Premo was in the Adirondacks for a five-day teaching gig. In the morning, Bonhag had driven Glen to preschool in Montpelier with George in tow (50 minutes round-trip). At noon, Bonhag and toddler retrieved Glen (another 50 minutes), managing to get groceries on the way. Sometimes the children nap in the car during these trips, their mother said; that day, they did not.
Later, Bonhag would have a lengthy vocal practice and a quick dinner, then head to Moretown for a two-hour rehearsal with the Mad River Chorale. She would get home around 10 p.m. A babysitter would be with the boys for seven hours.
"It's really a full day. And my days are all like that," the singer told Seven Days with a laugh, pulling diapers from the grocery bags she'd deposited on the floor.
Bonhag, 30, has blond hair, a wide smile and graceful posture. That last feature comes from years of practicing the Alexander Technique, a head-neck-torso alignment strategy that dates from the 1890s. Bonhag's ease of movement, combined with her seamless dual conversations with children and reporter, gave her a calm, unflustered presence.
"I think we're going to cook that first, George," Bonhag said cheerfully to her younger son; on the floor, he'd pulled a yam from a bag and begun to gnaw on it. Meanwhile, Glen, who had proudly taken on the task of putting groceries away, expressed delight at a red bell pepper. "I got that for you, Glen, because I know you love them," his mother said.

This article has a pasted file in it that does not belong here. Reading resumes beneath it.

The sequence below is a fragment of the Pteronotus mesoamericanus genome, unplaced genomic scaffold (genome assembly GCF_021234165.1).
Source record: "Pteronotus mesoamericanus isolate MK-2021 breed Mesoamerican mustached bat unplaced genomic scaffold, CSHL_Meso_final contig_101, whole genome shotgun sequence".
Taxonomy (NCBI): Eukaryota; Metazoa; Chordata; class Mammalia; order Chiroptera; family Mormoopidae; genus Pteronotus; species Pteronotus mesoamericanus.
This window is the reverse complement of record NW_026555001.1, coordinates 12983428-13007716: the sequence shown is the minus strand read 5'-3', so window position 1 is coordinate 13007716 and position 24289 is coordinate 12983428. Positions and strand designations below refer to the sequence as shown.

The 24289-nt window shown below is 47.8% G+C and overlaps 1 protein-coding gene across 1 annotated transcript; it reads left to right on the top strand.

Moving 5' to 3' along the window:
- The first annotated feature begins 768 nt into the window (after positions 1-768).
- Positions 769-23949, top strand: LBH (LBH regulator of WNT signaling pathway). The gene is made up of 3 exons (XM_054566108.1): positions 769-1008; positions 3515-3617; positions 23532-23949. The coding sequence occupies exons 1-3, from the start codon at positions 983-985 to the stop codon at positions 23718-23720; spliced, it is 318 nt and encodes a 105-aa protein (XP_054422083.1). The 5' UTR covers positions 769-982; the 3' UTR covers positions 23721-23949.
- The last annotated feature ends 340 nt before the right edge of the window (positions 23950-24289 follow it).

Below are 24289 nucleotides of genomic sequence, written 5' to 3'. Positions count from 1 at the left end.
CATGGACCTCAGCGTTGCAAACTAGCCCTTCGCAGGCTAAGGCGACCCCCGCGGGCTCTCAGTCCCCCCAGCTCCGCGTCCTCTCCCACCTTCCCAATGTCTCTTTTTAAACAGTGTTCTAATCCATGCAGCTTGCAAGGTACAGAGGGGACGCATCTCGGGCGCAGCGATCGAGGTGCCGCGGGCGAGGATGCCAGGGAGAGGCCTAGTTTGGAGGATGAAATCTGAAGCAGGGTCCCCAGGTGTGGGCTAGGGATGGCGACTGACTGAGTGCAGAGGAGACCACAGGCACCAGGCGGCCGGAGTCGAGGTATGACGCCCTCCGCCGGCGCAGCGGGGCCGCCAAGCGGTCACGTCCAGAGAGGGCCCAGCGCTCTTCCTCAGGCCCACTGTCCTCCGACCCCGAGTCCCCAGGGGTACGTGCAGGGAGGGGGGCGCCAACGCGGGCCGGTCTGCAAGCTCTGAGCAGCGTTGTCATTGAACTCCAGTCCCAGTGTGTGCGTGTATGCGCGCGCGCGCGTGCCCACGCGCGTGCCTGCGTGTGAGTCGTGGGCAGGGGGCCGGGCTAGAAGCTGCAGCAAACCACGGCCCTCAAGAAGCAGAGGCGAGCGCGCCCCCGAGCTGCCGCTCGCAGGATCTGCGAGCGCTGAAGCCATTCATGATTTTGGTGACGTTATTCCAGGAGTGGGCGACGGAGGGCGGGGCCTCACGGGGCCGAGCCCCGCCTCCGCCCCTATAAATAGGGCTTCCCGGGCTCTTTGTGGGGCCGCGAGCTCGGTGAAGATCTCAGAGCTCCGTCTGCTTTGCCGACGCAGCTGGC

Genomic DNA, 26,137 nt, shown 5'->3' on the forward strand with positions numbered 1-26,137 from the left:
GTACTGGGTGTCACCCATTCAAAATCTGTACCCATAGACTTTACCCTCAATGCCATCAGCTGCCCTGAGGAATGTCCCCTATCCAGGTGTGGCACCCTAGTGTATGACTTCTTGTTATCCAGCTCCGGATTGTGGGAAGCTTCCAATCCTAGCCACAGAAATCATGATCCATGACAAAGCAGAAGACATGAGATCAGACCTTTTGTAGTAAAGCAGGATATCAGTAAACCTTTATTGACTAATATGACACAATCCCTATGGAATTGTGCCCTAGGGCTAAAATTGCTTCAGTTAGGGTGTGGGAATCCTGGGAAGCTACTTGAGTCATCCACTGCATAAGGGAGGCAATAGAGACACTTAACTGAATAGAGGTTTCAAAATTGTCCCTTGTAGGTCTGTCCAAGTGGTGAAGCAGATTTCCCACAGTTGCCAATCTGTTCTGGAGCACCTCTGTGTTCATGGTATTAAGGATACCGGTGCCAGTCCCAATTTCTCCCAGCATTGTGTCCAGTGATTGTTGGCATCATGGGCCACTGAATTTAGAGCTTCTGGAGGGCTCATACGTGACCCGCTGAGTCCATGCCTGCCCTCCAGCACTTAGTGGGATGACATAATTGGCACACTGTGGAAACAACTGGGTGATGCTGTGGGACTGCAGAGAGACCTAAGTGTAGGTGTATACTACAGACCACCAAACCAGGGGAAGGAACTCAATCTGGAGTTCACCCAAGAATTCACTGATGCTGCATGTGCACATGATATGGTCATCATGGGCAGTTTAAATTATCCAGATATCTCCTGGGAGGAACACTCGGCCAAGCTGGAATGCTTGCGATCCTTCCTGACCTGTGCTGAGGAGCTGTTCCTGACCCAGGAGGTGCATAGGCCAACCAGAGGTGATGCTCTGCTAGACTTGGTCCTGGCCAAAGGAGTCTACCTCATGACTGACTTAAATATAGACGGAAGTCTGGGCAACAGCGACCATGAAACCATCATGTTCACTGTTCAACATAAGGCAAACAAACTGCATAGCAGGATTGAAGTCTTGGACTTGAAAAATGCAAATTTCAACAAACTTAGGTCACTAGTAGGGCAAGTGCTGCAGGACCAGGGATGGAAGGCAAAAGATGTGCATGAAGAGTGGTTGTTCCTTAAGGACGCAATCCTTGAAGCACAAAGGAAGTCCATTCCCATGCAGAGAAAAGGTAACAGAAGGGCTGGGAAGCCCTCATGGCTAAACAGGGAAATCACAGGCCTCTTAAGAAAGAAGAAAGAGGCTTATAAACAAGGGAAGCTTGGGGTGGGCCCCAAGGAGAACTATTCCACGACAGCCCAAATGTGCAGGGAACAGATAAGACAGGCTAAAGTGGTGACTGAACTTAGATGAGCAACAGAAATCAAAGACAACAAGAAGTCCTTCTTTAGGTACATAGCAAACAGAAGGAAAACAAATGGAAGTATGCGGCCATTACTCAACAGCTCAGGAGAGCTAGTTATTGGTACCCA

A row of kitchen windows overlooks the rolling hills of Bonhag and Premo's 45-acre plot. Pointing out the forest of tall pines that begins not far from the house, Bonhag said, "I feel so protected here."
Immersion in nature seems necessary to her spiritual and bodily health. An avid gardener and herbalist, she's looking forward this summer to developing a vegetable plot, raising chickens and putting in an orchard — that is, after Premo clears a swath of trees in front of the house. "We have big plans in terms of homesteading," Bonhag said.
As if to verify his mother's statement, Glen pulled a jar of home-pickled beans from the pantry and asked, "Can we eat these, too, Mama?"
This homey environment also seems to nurture visiting Scrag musicians, who stay with Bonhag and Premo, at neighbors' houses or at a nearby inn. Cooking and eating together is a crucial aspect of Scrag residencies, which the series has offered from the start.
"More than one [player] has said, 'Wow, this has revived my passion for music,'" Bonhag said.
New York-based pianist David Kaplan, who just performed for the University of Vermont's Lane Series, will arrive at the couple's house on Monday, May 16, for his second residency with Scrag. Toward the end of his weeklong stay, he'll accompany Bonhag in "Water, Women and Whales."